My daughter told me she prefers a “single vibe” concert (referring to the “multi vibe” of the classical/modern “mix”)

For Tickets, visit Boston Symphony website. There are Special ticket opportunities  (such as $25 Under 40 and BSO High School and College Cards priced at $15 and $30 accordingly for entire (!) season of BSO concerts. There are Blackout dates (like this weekend of October 12-15, for example).  The special tickets are to be reserved on Mondays, starting at 10am, for available concerts occurring within the week ahead. There are other opportunities (e.g. for teachers and medical workers), call the box office 888-266-1200 for more information.

Here is full 2023-2024 BSO Program Listing.

Saturday, October 7, 6 p.m.
Opening Night at Symphony
Andris Nelsons, conductor
Rudolf Buchbinder, piano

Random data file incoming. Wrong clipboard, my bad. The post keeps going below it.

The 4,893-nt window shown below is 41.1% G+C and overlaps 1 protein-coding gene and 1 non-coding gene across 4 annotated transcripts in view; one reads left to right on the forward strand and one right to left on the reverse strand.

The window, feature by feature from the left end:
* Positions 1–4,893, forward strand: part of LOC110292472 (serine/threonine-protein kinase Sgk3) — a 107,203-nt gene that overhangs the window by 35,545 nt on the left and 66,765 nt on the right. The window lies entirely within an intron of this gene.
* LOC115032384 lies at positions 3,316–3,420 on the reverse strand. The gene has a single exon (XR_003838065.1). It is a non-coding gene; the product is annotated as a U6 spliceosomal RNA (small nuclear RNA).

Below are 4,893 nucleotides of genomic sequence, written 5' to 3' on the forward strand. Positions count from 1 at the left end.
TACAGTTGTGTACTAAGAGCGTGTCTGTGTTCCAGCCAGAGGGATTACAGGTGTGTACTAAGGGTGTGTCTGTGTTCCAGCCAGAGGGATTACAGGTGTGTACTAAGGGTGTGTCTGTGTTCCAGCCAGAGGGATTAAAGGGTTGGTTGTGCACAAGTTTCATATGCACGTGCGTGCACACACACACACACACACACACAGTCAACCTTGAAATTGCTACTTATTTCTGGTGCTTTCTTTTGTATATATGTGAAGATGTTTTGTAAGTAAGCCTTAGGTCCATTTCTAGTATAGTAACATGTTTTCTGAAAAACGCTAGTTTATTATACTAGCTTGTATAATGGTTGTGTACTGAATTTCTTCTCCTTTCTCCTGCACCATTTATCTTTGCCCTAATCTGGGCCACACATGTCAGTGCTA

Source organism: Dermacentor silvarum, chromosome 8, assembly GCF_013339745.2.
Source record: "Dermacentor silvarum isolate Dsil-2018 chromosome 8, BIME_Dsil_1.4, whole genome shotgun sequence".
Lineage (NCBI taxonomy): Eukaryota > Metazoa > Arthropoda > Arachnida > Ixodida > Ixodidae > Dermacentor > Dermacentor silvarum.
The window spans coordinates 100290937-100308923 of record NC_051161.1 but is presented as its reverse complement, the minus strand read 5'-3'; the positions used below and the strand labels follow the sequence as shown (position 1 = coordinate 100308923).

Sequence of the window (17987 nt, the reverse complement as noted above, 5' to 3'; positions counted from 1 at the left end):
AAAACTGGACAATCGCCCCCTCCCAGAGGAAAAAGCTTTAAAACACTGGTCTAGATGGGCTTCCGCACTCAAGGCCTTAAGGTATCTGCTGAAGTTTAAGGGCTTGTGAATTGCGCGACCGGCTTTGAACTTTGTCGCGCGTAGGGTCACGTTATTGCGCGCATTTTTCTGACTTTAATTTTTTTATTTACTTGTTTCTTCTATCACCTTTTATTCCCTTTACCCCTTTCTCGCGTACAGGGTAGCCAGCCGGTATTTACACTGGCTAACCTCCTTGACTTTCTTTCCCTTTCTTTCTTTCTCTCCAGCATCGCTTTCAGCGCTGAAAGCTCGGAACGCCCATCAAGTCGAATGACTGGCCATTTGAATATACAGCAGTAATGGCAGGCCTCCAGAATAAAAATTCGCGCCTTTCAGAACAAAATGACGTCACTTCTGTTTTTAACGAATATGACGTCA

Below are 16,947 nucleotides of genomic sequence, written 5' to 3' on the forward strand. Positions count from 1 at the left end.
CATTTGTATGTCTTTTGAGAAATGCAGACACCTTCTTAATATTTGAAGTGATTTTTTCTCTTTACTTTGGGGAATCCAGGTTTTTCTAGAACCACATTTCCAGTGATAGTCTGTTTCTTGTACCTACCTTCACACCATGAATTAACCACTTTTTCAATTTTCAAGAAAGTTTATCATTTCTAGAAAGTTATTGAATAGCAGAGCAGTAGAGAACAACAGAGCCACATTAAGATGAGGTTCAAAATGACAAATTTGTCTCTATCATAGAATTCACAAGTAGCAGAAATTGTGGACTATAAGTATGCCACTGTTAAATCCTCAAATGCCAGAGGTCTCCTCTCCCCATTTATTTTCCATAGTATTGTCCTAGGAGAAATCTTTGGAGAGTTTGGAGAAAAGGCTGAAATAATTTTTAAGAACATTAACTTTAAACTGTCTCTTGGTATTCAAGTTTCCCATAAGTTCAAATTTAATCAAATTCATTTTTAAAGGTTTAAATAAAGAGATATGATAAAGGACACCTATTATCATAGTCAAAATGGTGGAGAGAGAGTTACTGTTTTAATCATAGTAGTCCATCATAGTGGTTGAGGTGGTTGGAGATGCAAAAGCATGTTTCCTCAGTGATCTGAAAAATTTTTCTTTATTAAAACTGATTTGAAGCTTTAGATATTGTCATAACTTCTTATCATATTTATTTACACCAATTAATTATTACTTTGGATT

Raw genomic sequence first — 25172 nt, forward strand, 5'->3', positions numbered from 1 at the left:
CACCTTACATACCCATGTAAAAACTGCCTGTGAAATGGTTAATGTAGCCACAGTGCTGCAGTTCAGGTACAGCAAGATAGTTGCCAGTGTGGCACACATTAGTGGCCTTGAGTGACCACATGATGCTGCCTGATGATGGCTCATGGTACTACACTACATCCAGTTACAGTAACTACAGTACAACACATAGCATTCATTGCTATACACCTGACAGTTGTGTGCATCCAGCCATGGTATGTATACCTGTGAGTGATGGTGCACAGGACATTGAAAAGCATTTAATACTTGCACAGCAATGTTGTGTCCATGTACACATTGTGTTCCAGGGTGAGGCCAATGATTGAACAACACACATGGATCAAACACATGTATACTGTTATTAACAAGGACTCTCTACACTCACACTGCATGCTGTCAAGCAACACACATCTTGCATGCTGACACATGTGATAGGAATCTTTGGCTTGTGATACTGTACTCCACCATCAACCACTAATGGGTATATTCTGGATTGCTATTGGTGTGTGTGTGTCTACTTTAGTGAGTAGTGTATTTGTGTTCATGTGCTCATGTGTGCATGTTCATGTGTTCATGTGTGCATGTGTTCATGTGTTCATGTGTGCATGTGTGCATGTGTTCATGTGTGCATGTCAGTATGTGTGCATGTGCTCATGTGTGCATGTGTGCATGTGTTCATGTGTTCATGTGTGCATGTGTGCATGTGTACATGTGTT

Aaron Diehl Trio (Ellington)
BEETHOVEN Consecration of the House Overture
MOZART Piano Concerto No. 23 in A, K.488
ELLINGTON New World A-Coming, for piano and orchestra

ELLINGTON/STRAYHORN Tonk, for piano four-hands
Carlos SIMON Four Black American Dances

Thursday, October 12, 7:30 p.m.
Friday, October 13, 1:30 p.m.
Saturday, October 14, 8 p.m.
Sunday, October 15, 2 p.m.
Andris Nelsons, conductor
Yo-Yo Ma, cello
HAYDN Symphony No. 22, Philosopher
SHOSTAKOVICH Cello Concerto No. 2
Iman HABIBI Zhiân (BSO commission)
SHOSTAKOVICH Cello Concerto No. 1

Thursday, October 19, 7:30 p.m.
Friday, October 20, 1:30 p.m.
Saturday, October 21, 8 p.m.
Andris Nelsons, conductor
Paul Lewis, piano
Thomas Warfield, narrator (October 21)
Oct. 19:
Hannah KENDALL The Spark Catchers
BEETHOVEN Piano Concerto No. 1
BEETHOVEN Piano Concerto No. 3
Oct. 20:
Hannah KENDALL The Spark Catchers
BEETHOVEN Piano Concerto No. 2
BEETHOVEN Piano Concerto No. 4
Oct. 21:
Hannah KENDALL The Spark Catchers
James LEE III Freedom’s Genuine Dawn, for narrator and orchestra (BSO co-commission)
BEETHOVEN Piano Concerto No. 5, Emperor